It’s A Fair-Weather World for Those with a 640 Credit Score.
A FICO score in the 640–679 range is nothing to sneeze at. You have what is generally considered “fair” credit. If you’re at the lower end of that range, up to 650 or so, it could be considered “poor.” But neither designation should keep you from obtaining some amount of credit, and by spending wisely and paying down any outstanding debts, you may soon find yourself on the “good” side of the credit spectrum.
Opening New Accounts With Fair Credit
Your 640 credit score will lead to some uncertainty in your pursuit of new credit, which could include a credit card, home, auto or business loan. The success of your application depends on a combination of each prospective creditor’s standards and the other factors that comprise your credit profile, such as your payment history, ratio of balances to available credit, and derogatory events, including any bankruptcies, foreclosures or evictions.
Because your score is so close to (or within) the “poor” credit tier, any of those factors can easily work against you — or tip the scales in your favor. That said, if a premium credit card provider or a selective bank or finance company draws a hard line at 680, even with an otherwise spotless credit report, you might be out of luck.
If you are shopping for a home or a new or used car loan, a 640 credit score should allow you to find more than one finance source willing to work with you. However, because you represent a moderate level of risk, you will almost certainly be asked to pay a higher interest rate than someone who has a better score, even if their income and debt levels are comparable.
Credit card providers offer cards to a wide range of creditors, but the same rules apply. You may find that some types of cards, including no-limit credit cards and cards that reward you for using them, are simply not available to you. You will probably be able to secure a standard, no-frills credit card — absent any of the derogatory factors listed above — but it may come with a high interest rate. If you run up more charges than you can afford to pay back in full at the close of each billing cycle, the cost of owning a high-interest credit card will soon become clear.
If you are able to secure a new card with a high spending limit and use it wisely, your amount of available credit will increase. That should, at some point, improve your score. Every bit of good credit helps, so don’t be discouraged if all you can secure is a credit card with a $500 limit. Start small and pay back what you owe. As your payment history and score improve, your provider may decide to start raising your limit, and better offers from other creditors may materialize.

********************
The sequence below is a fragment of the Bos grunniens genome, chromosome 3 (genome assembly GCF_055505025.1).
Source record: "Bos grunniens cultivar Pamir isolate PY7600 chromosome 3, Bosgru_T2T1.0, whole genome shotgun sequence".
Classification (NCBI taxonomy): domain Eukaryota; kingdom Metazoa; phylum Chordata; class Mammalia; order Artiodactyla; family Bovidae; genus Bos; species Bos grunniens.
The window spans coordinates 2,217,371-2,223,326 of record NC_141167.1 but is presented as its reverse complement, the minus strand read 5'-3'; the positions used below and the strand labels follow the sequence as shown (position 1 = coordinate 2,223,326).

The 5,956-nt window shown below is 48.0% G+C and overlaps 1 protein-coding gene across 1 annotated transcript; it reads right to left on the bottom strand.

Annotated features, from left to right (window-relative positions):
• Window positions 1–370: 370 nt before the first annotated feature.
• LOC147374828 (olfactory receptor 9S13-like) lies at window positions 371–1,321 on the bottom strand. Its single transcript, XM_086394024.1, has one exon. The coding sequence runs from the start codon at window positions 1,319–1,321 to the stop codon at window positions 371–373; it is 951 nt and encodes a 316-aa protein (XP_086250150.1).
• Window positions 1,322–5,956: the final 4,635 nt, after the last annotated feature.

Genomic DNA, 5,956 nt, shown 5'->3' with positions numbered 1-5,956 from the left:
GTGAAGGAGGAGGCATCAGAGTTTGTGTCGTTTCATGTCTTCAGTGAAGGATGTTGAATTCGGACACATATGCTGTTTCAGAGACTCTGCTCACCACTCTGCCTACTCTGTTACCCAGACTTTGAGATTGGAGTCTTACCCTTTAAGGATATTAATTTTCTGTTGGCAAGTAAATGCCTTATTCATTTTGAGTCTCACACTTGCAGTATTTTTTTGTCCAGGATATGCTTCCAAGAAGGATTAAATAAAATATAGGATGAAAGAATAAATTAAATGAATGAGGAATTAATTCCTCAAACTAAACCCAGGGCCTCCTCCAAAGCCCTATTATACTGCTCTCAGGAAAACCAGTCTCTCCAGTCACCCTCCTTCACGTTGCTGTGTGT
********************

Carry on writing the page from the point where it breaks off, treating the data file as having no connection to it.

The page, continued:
Finding a Place to Live and Work with Fair Credit
Finding an apartment or house to rent is no easy task, and a 640 credit score can complicate your search. Prospective landlords may or may not have a hard cutoff above or below your score. They may or may not have had a bad experience with “fair”-credit tenants and fear getting burned again. It’s impossible to know.
What you can count on is the good old-fashioned rule of supply and demand. If they own a nice property in a popular neighborhood, a landlord may have the luxury of picking their next tenant from a stack of applications. If that is the case, a 640 credit score will put you at a disadvantage. Absent a high level of demand, a prospective landlord may be more willing to look beyond your score when they assess your creditworthiness. They may choose to make their decision based on your income, your payment history or references from previous landlords.
Some states allow prospective employers to check your credit. They can only do so with your permission, they will only see a truncated version of the reports available to creditors, and they won’t see your credit score — and that’s if they “see” it at all. Many employers use third-party companies to screen applicants, and they are mostly looking for red flags.
But prospective employers do get a good look at the factors that contribute to your score, and that could be enough to limit your opportunities, particularly if you are in competition with other candidates who pass the credit screening without issue. If you live in a state that allows prospective employers to check your credit, that is one more good reason to work on improving it.
A 640 credit score isn’t terrible, but it can make life harder. If you believe refinancing your auto loan can improve your credit profile, contact Innovative Funding Services today. We can talk about how the process works and whether it may be right for you. Or if you are ready, apply to refinance your auto loan now.